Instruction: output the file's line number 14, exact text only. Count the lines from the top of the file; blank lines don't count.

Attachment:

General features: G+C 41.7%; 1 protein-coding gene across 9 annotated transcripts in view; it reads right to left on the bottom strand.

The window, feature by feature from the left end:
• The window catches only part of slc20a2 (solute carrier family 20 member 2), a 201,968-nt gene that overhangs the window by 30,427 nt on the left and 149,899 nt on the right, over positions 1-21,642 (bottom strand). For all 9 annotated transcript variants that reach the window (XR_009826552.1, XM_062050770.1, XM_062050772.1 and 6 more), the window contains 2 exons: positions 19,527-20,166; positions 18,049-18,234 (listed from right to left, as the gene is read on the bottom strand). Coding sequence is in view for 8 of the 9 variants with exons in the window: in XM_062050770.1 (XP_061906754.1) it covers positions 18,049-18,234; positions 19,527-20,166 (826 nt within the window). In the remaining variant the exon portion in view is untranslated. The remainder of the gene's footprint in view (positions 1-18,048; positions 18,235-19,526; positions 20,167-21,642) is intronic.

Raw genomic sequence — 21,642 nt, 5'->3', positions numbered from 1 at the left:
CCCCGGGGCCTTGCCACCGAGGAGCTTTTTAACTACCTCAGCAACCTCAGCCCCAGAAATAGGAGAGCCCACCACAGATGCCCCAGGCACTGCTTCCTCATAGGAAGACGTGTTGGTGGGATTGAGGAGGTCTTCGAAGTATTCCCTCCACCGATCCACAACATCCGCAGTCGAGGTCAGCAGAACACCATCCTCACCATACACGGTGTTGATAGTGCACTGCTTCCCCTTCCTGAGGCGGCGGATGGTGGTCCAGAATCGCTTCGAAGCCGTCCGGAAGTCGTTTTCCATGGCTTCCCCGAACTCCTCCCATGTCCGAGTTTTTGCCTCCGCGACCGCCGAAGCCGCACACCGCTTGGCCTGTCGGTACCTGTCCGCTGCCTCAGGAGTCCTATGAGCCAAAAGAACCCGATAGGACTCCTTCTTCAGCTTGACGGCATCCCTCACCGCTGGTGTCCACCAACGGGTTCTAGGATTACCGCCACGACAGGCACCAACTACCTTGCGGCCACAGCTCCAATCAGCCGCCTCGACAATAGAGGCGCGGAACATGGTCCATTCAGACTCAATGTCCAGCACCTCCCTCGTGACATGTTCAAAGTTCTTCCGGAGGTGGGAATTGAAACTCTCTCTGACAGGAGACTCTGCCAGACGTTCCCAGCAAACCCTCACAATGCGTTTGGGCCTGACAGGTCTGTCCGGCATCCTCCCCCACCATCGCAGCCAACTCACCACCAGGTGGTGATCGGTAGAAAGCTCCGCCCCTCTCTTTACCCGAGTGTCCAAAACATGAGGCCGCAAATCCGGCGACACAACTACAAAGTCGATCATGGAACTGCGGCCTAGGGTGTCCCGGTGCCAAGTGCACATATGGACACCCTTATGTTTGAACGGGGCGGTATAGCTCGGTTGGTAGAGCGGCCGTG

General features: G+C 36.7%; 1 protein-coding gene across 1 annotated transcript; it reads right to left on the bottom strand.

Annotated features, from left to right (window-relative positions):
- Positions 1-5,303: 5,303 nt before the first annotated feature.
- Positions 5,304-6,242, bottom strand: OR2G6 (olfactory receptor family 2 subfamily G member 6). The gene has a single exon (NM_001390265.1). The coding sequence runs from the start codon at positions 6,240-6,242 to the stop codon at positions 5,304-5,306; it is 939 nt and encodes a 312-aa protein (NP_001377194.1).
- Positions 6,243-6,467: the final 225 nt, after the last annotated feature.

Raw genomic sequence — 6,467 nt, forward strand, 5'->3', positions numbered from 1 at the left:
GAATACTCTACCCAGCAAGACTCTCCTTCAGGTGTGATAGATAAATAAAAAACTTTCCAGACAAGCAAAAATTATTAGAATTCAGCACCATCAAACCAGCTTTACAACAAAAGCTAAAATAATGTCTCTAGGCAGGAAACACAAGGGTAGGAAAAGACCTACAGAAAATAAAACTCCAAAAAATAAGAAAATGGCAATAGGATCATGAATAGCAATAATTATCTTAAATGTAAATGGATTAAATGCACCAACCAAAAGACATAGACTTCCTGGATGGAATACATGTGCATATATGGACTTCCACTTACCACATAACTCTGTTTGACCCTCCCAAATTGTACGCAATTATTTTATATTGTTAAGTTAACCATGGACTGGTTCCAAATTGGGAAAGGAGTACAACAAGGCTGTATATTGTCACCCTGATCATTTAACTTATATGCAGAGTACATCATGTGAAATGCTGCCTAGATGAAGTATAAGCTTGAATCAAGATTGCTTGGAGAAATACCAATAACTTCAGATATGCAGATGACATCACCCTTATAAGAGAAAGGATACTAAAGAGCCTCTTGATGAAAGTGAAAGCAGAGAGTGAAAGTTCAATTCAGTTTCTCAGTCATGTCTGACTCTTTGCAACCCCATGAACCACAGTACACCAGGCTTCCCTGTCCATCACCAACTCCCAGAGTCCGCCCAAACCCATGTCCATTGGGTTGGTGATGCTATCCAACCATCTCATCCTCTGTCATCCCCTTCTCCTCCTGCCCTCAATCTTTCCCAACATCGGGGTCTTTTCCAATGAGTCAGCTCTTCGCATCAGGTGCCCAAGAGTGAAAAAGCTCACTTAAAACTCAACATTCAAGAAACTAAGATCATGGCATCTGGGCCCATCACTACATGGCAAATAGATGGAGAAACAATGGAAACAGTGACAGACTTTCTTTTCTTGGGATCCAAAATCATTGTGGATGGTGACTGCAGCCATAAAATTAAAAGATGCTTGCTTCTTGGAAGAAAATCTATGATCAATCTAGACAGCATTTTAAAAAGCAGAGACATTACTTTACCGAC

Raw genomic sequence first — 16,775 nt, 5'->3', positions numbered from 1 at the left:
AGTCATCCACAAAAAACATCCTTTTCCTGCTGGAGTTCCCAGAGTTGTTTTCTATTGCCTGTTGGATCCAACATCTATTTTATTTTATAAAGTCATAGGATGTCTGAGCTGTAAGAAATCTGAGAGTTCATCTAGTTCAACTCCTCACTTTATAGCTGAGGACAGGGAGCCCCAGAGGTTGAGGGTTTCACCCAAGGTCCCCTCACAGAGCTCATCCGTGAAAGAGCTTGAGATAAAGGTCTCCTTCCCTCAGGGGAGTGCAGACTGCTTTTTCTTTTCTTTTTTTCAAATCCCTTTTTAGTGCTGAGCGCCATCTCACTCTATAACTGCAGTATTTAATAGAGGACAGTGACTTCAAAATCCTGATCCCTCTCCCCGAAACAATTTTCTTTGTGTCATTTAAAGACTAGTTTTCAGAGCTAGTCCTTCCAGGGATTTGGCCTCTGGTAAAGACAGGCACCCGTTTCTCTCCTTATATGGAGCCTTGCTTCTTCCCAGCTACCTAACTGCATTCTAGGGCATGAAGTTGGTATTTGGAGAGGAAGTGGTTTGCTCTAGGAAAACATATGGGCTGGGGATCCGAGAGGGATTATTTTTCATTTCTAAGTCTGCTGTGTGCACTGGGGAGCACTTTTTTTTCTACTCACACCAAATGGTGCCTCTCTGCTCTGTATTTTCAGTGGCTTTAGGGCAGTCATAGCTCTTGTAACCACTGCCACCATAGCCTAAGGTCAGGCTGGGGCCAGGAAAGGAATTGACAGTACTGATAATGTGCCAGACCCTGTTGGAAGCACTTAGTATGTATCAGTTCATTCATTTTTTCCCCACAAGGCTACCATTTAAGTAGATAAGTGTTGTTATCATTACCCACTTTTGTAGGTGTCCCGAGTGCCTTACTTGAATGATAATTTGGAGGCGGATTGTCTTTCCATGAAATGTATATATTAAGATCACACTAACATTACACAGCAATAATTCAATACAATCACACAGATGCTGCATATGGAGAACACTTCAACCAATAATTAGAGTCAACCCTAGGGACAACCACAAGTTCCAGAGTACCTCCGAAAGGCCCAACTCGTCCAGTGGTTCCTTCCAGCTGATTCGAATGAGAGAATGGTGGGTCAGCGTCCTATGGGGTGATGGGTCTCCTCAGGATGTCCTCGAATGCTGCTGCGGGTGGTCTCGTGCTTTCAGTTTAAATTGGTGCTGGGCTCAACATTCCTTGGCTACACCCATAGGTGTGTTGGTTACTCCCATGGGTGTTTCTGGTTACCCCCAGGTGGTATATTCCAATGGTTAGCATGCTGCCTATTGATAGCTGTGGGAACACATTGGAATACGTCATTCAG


AGTCATCCACAAAAAACATCCTTTTCCTGCTGGAGTTCCCAGAGTTGTTTTCTATTGCCTGTTGGATCCAACATCTATTTTATTTTATAAAGTCATAGGATGTCTGAGCTGTAAGAAATCTGAGAGTTCATCTAGTTCAACTCCTCACTTTATAGCTGAGGACAGGGAGCCCCAGAGGTTGAGGGTTTCACCCAAGGTCCCCTCACAGAGCTCATCCGTGAAAGAGCTTGAGATAAAGGTCTCCTTCCCTCAGGGGAGTGCAGACTGCTTTTTCTTTTCTTTTTTTCAAATCCCTTTTTAGTGCTGAGCGCCATCTCACTCTATAACTGCAGTATTTAATAGAGGACAGTGACTTCAAAATCCTGATCCCTCTCCCCGAAACAATTTTCTTTGTGTCATTTAAAGACTAGTTTTCAGAGCTAGTCCTTCCAGGGATTTGGCCTCTGGTAAAGACAGGCACCCGTTTCTCTCCTTATATGGAGCCTTGCTTCTTCCCAGCTACCTAACTGCATTCTAGGGCATGAAGTTGGTATTTGGAGAGGAAGTGGTTTGCTCTAGGAAAACATATGGGCTGGGGATCCGAGAGGGATTATTTTTCATTTCTAAGTCTGCTGTGTGCACTGGGGAGCACTTTTTTTTCTACTCACACCAAATGGTGCCTCTCTGCTCTGTATTTTCAGTGGCTTTAGGGCAGTCATAGCTCTTGTAACCACTGCCACCATAGCCTAAGGTCAGGCTGGGGCCAGGAAAGGAATTGACAGTACTGATAATGTGCCAGACCCTGTTGGAAGCACTTAGTATGTATCAGTTCATTCATTTTTTCCCCACAAGGCTACCATTTAAGTAGATAAGTGTTGTTATCATTACCCACTTTTGTAGGTGTCCCGAGTGCCTTACTTGAATGATAATTTGGAGGCGGATTGTCTTTCCATGAAATGTATATATTAAGATCACACTAACATTACACAGCAATAATTCAATACAATCACACAGATGCTGCATATGGAGAACACTTCAACCAATAATTAGAGTCAACCCTAGGGACAACCACAAGTTCCAGAGTACCTCCGAAAGGCCCAACTCGTCCAGTGGTTCCTTCCAGCTGATTCGAATGAGAGAATGGTGGGTCAGCGTCCTATGGGGTGATGGGTCTCCTCAGGATGTCCTCGAATGCTGCTGCGGGTGGTCTCGTGCTTTCAGTTTAAATTGGTGCTGGGCTCAACATTCCTTGGCTACACCCATAGGTGTGTTGGTTACTCCCATGGGTGTTTCTGGTTACCCCCAGGTGGTATATTCCAATGGTTAGCATGCTGCCTATTGATAGCTGTGGGAACACATTGGAATACGTCATTCAG